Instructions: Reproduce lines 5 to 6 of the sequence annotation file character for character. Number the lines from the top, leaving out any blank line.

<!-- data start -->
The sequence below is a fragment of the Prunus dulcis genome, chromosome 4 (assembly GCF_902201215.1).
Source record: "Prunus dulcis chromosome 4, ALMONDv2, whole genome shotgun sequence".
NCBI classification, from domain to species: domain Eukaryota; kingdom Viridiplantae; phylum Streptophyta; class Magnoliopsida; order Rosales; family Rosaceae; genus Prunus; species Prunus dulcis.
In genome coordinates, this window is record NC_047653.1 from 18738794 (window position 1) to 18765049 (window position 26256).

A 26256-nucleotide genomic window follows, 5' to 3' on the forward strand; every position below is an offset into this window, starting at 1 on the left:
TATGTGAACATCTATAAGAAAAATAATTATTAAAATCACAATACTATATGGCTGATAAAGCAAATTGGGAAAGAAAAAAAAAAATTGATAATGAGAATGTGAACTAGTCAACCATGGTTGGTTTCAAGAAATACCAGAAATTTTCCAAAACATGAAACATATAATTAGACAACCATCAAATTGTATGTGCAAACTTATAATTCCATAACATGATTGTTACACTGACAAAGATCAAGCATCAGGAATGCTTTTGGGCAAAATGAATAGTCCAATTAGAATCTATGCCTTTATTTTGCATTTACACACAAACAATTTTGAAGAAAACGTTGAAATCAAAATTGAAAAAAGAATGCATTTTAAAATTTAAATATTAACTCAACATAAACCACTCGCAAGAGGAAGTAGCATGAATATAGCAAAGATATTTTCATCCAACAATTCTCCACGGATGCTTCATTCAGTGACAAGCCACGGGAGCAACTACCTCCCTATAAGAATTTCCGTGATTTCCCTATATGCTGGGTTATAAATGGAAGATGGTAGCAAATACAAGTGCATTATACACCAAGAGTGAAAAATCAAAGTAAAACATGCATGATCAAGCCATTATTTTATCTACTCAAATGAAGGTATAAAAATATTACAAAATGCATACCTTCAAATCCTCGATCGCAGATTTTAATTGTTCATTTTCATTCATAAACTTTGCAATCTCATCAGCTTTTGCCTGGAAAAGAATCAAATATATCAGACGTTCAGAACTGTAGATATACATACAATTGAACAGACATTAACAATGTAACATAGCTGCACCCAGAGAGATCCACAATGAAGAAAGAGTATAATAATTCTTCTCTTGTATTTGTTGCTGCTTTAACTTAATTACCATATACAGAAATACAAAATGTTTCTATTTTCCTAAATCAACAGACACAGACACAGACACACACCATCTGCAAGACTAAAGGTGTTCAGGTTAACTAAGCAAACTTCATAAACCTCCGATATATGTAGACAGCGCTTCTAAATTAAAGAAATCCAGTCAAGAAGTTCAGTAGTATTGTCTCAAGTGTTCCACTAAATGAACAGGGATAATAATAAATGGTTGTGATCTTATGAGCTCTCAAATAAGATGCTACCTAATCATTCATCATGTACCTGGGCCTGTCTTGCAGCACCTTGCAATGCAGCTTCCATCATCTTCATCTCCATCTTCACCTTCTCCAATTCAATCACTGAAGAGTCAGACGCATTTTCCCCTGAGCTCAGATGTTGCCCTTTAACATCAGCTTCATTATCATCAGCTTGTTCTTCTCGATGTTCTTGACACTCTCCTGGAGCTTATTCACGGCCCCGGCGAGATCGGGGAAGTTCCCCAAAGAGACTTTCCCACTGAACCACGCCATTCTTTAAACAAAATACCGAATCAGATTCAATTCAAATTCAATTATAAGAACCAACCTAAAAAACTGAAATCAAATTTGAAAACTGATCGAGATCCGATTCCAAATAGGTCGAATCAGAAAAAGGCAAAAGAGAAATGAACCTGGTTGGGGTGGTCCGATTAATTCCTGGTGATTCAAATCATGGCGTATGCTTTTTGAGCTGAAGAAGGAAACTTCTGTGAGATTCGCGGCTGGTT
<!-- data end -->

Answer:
A 26256-nucleotide genomic window follows, 5' to 3' on the forward strand; every position below is an offset into this window, starting at 1 on the left:
TATGTGAACATCTATAAGAAAAATAATTATTAAAATCACAATACTATATGGCTGATAAAGCAAATTGGGAAAGAAAAAAAAAAATTGATAATGAGAATGTGAACTAGTCAACCATGGTTGGTTTCAAGAAATACCAGAAATTTTCCAAAACATGAAACATATAATTAGACAACCATCAAATTGTATGTGCAAACTTATAATTCCATAACATGATTGTTACACTGACAAAGATCAAGCATCAGGAATGCTTTTGGGCAAAATGAATAGTCCAATTAGAATCTATGCCTTTATTTTGCATTTACACACAAACAATTTTGAAGAAAACGTTGAAATCAAAATTGAAAAAAGAATGCATTTTAAAATTTAAATATTAACTCAACATAAACCACTCGCAAGAGGAAGTAGCATGAATATAGCAAAGATATTTTCATCCAACAATTCTCCACGGATGCTTCATTCAGTGACAAGCCACGGGAGCAACTACCTCCCTATAAGAATTTCCGTGATTTCCCTATATGCTGGGTTATAAATGGAAGATGGTAGCAAATACAAGTGCATTATACACCAAGAGTGAAAAATCAAAGTAAAACATGCATGATCAAGCCATTATTTTATCTACTCAAATGAAGGTATAAAAATATTACAAAATGCATACCTTCAAATCCTCGATCGCAGATTTTAATTGTTCATTTTCATTCATAAACTTTGCAATCTCATCAGCTTTTGCCTGGAAAAGAATCAAATATATCAGACGTTCAGAACTGTAGATATACATACAATTGAACAGACATTAACAATGTAACATAGCTGCACCCAGAGAGATCCACAATGAAGAAAGAGTATAATAATTCTTCTCTTGTATTTGTTGCTGCTTTAACTTAATTACCATATACAGAAATACAAAATGTTTCTATTTTCCTAAATCAACAGACACAGACACAGACACACACCATCTGCAAGACTAAAGGTGTTCAGGTTAACTAAGCAAACTTCATAAACCTCCGATATATGTAGACAGCGCTTCTAAATTAAAGAAATCCAGTCAAGAAGTTCAGTAGTATTGTCTCAAGTGTTCCACTAAATGAACAGGGATAATAATAAATGGTTGTGATCTTATGAGCTCTCAAATAAGATGCTACCTAATCATTCATCATGTACCTGGGCCTGTCTTGCAGCACCTTGCAATGCAGCTTCCATCATCTTCATCTCCATCTTCACCTTCTCCAATTCAATCACTGAAGAGTCAGACGCATTTTCCCCTGAGCTCAGATGTTGCCCTTTAACATCAGCTTCATTATCATCAGCTTGTTCTTCTCGATGTTCTTGACACTCTCCTGGAGCTTATTCACGGCCCCGGCGAGATCGGGGAAGTTCCCCAAAGAGACTTTCCCACTGAACCACGCCATTCTTTAAACAAAATACCGAATCAGATTCAATTCAAATTCAATTATAAGAACCAACCTAAAAAACTGAAATCAAATTTGAAAACTGATCGAGATCCGATTCCAAATAGGTCGAATCAGAAAAAGGCAAAAGAGAAATGAACCTGGTTGGGGTGGTCCGATTAATTCCTGGTGATTCAAATCATGGCGTATGCTTTTTGAGCTGAAGAAGGAAACTTCTGTGAGATTCGCGGCTGGTT